"I used 317 pounds of honey from Schmidt Apiaries — it's the most expensive beer I've ever made, in 16 years," says Phantom Canyon head brewer Alan Stiles, describing the Jebus Braggot, for which assistant brewer Mike Dee offered the inspiration and recipe.
Traditionally, as Stiles explains, a braggot would be made by blending beer with honey mead, but Phantom's license doesn't allow for making mead. So he and Dee made a braggot the beer way, still using malt, hops and yeast, in addition to that massive amount of bee-made sweetness.
Along with the oak-aged barleywine I sampled last week, the braggot is a sign of greatness to be found in Phantom's seasonal releases. Each mentioned here should hold out another month or so, but you'd be wise to move quickly to ensure a taste.
Phantom Canyon Brewing Co.
2 E. Pikes Peak Ave., 635-2800, phantomcanyon.com
Classic literature and pop culture get nods (see Nineteen Eighty-Four and The Simpsons) via the naming of two recent Phantom concoctions: the 2011 Winston Smith's Barleywine and Jebus Braggot honey beer (both $4.25 for wine-glass-sized pour).
Both are excellent. The velvet-textured barleywine (10.9 percent ABV), brewed in January 2011 and aged for almost 10 months in used Stranahan's Colorado Whiskey barrels, takes on lovely vanilla hints from the oak; crystal malt (often called caramel malt) lends color and a mild sweetness. The 9.5 percent ABV braggot — a style mentioned in Chaucer's Canterbury Tales, notes the menu — tastes basically like a light Belgian beer (orange and coriander hints present) mated with a mead. It's not overly sweet, and I found it more enjoyable and dynamic than any straight mead I've ever had. — Matthew Schniper
Leon Gessi New York Pizza
1806 Palmer Park Blvd., 635-1542, leongessipizza.com
While sitting in the 39-year-old pizzeria, taking bites of our cashier's favorite house pizza, the Kitchen Sink ($16.49, 14-inch), I had to take a moment. Did the menu match my mouth? Sausage, bacon, pepperoni, Canadian bacon, meatballs, onions, black olives, tomatoes, red and green peppers and mushrooms all topped the pie. (We also threw on jalapeños because we're sick individuals.)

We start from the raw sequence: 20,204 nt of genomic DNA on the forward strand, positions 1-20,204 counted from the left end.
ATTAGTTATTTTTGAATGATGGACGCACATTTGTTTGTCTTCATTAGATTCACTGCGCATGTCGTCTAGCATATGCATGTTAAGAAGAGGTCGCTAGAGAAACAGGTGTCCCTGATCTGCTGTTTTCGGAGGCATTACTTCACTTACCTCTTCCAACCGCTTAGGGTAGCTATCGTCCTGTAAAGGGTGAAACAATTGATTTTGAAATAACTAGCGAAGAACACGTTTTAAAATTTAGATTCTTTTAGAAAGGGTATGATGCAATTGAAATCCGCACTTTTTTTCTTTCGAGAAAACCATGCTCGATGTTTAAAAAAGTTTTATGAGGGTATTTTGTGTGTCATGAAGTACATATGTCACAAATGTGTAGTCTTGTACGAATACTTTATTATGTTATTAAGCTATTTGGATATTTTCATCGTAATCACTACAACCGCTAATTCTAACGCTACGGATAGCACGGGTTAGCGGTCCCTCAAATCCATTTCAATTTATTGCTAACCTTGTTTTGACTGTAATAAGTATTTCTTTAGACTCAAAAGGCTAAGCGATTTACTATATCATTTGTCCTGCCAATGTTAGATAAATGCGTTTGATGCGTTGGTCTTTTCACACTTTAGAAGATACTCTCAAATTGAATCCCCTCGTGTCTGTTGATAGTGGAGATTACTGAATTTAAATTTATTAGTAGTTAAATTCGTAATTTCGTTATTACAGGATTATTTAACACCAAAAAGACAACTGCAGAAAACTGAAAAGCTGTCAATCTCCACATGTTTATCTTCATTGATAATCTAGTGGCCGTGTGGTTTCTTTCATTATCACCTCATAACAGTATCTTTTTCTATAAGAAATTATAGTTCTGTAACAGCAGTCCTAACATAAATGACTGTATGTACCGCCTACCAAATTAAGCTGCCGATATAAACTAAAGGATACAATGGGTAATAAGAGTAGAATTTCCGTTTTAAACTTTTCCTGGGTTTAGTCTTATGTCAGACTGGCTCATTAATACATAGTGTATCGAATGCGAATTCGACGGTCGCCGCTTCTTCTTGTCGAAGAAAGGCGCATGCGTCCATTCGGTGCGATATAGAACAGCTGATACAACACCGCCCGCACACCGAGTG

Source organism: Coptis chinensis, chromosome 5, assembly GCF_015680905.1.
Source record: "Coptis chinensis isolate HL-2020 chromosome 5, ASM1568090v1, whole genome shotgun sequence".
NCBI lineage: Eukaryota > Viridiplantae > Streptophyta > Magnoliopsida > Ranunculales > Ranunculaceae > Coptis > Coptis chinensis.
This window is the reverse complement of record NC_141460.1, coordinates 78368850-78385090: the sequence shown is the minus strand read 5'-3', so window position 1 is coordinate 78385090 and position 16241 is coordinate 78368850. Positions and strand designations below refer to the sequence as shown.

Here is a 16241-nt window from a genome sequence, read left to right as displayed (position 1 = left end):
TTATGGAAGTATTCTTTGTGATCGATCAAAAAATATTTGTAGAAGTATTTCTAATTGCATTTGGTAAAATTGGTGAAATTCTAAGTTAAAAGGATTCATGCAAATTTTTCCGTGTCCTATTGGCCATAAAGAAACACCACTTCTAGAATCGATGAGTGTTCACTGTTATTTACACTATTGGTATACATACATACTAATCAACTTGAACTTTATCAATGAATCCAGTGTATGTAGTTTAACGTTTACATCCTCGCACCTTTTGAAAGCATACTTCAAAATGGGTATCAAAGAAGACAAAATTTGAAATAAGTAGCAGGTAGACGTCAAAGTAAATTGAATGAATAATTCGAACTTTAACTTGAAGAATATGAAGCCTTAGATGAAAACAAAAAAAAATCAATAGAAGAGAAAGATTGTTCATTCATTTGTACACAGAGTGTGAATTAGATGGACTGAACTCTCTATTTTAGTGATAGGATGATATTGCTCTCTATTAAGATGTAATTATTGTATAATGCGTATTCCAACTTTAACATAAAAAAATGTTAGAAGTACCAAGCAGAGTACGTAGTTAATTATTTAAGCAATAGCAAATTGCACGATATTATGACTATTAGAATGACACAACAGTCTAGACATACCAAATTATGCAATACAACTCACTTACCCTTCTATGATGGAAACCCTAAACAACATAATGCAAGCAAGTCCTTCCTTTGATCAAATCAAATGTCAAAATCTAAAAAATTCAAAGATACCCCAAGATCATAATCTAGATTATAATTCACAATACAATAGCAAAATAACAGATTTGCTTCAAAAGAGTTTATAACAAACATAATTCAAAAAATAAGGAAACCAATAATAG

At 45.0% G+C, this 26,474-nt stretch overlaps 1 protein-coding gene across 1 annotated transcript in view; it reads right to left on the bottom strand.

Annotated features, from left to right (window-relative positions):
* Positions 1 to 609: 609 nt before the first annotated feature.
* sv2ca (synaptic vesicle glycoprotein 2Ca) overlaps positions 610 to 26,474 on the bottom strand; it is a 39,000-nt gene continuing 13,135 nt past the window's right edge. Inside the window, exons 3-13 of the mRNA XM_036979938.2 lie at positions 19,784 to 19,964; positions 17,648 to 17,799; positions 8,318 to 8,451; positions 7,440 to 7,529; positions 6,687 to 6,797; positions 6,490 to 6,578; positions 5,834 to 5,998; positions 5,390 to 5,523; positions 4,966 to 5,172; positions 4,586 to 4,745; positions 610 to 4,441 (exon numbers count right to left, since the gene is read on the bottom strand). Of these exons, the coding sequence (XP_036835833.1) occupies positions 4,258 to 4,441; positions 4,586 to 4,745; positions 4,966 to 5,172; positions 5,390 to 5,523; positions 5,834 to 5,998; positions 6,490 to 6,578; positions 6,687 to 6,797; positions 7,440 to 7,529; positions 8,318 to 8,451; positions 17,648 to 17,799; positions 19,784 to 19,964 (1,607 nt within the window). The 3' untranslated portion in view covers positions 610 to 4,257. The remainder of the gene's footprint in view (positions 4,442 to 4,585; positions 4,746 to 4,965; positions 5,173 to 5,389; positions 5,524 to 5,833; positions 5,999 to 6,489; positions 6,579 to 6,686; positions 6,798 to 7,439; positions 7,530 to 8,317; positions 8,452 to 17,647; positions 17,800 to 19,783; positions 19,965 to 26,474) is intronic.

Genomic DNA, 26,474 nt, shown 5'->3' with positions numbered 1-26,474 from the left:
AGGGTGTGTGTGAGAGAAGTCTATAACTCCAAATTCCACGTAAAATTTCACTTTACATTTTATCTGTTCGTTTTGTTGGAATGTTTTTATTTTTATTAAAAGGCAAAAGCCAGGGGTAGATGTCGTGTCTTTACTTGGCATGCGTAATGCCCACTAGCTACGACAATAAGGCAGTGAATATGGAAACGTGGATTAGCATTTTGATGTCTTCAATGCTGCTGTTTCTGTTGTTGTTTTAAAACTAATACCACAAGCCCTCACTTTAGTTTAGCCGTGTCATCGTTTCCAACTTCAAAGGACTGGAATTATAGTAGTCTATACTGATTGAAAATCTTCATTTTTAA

Unfortunately, it really didn't. I was seeing five kinds of meat listed, but only tasting sausage. I saw seven kinds of vegetables, but only noticed jalapeños. So I took them off, and was back to only sausage. Plenty of color and crunch, just an odd dearth of accompanying flavor overall.
Price, too, was problematic. Soft, chewy crust — perfect — but on the smaller side for more than $20 after tax and tip. — Bryce Crawford
2819 N. Nevada Ave., 634-9946
When you're in Colorado, your slopper is bound to be weighed against that of legendary Pueblo slopper-slinger Gray's Coors Tavern. It's hard to beat, and the newly opened second Bean Bandit location, spawned from the Vasquez family's 46-year-old Circle Drive location, doesn't quite manage to.
But it's by no means a disappointing plate. Derek Vasquez's version ($6.25) centers one hamburger patty between two grilled, open-faced buns. Then comes a great green chile (with pork, unlike his mom's), melted cheddar and sprinkling of slightly opaque white onions. Fries are extra ($1), and served in a paper bag on the side. My minor grievance is that they're crinkle-cut, so fairly mush-middled without a longer fry. Thin, crisp ones would be awesome, a word that accurately describes the perfectly textured flan ($2.25). — Matthew Schniper